Your data is incredibly valuable. Data brokers make enormous amounts of money by collecting information about users like you and selling it to third-parties. Imagine a database where all your interests, achievements, hobbies, employment history, and even political views are catalogued. So what are data brokers? And how can you protect your sensitive data?
Mar 08, 2021 · 5 min read
Data brokers are companies that collect data from publicly available sources, as well as acquiring it from other businesses. And if you’re wondering what kind of data they can gather about you, think about this. How many times in the last decade have you made purchases online, tagged your location on Facebook, enabled fingerprint authentication for a device, and searched for information through Google?
When data brokers combine these random pieces of information, they can get a detailed picture of your personality. They scrape the internet for information about you, and then fill in the gaps with data bought from service providers, like your credit card or internet company.
One of the biggest data brokers, LiveRamp Holdings (previously known as Acxiom Corporation), claims to possess data on 2.5 billion people from 60 countries with 11,000 different data attributes.
Laptops, smartphones, fitness trackers, smart home devices, and other gadgets provide data brokers with invaluable information. Since we’re only getting more digitized, their job is becoming even easier. Estimates say the data brokerage industry is worth $200 billion, which proves how high the demand for these services is.
Regardless of the product being sold, modern marketing relies heavily on the kind of data being sold by these brokers. If you’re an avid gamer, brokers most likely know what games you like, how much time you spend playing them, and the dates of any events or gaming conventions you attended. When an online game creator wants to attract new users, they often approach marketing data brokers, and buy a database containing information about their potential customers.
Fraud detection data brokers usually collaborate with banks and financial institutions. They collect information about your income, financial records, tax payments, and loans. If you want to get a mortgage and buy an apartment, the bank needs to collect as much information about you as they can to help them decide whether they should finance you or not.
Have you ever wondered why you pay more for your vehicle’s insurance than your friend who’s driving the same model? Risk mitigation brokers help companies to evaluate the level of your risk. If you have multiple speeding tickets or were involved in a car accident, the data will make your insurance more expensive.
Every time you sign-up for a service and accept terms and conditions, you basically give your consent for them to collect and manage your data. Different countries have different laws specifying how data can be collected, however.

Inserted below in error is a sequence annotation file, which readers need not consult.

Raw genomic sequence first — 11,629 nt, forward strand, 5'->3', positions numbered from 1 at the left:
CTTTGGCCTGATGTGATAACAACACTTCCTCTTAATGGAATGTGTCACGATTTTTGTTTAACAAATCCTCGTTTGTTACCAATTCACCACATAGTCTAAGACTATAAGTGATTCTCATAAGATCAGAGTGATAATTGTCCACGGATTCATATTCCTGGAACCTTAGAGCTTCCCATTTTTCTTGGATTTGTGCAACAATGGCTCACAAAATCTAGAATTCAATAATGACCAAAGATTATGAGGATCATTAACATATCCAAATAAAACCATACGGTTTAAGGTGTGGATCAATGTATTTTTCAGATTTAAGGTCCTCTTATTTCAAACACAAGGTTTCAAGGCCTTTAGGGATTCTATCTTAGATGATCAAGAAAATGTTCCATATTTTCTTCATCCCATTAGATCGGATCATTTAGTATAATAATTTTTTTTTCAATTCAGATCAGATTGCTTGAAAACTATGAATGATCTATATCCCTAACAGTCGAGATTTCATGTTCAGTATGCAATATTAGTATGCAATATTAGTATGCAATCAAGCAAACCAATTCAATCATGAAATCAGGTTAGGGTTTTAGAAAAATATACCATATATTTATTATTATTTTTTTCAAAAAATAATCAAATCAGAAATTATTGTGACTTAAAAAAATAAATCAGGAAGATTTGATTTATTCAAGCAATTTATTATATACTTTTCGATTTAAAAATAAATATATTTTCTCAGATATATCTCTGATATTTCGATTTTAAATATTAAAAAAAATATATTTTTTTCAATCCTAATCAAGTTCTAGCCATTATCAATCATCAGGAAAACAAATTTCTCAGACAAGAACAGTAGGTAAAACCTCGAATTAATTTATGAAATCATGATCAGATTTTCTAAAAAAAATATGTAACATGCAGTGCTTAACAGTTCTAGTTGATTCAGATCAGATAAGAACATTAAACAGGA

GDPR (General Data Protection Regulation) protects digital rights of EU citizens. It doesn't allow companies to collect private data without a person's consent. Moreover, the data subject has a right to withdraw their consent at any time.
When GDPR was put into effect in 2018, a series of complaints were filed against data brokers, software companies, and credit rating agencies. Privacy experts believe that many data mining companies operate somewhere on the edge of the law.
In the US, several states have also introduced data privacy regulations. In 2018, CCPA (California Consumer Privacy Act) secured new privacy rights:
The cost of your data depends on your sex, age, location, income, and other factors. If you’re a 25-year-old with a higher income, your data will cost more than that of a retiree, for example. That’s because certain demographics may spend more money in particular areas, and are worth more to advertisers.
According to a report by mackeeper, a person's data costs approximately between $0.36 to $1.80. So if you want to buy a database with 10,000 records, it could cost you up to $18,000.
In 2013, various disturbing databases were found for sale online, including deeply personal health information. Buyers could acquire a list of 1000 names, along with associated information about health conditions, for $79. While the company involved denied any wrongdoing, it’s clear that sensitive personal data is valuable, and is all too easily accessed.
If you have bought your first computer in 2000, data brokers could now have more than 20 years of your life stored in a server. If a data broker suffers a data breach, your information might be used in cybercriminal activities.
With your leaked information, hackers can conduct phishing attacks, identity theft, and other scams. They may target your family or friends, or use your data to help them attack your employer. You think you have nothing to hide, but you don’t want hackers accessing your private data.
When your personal information is in someone’s hands, even if those hands belong to a legally operating corporation, you can never be sure how secure their servers and databases really are.
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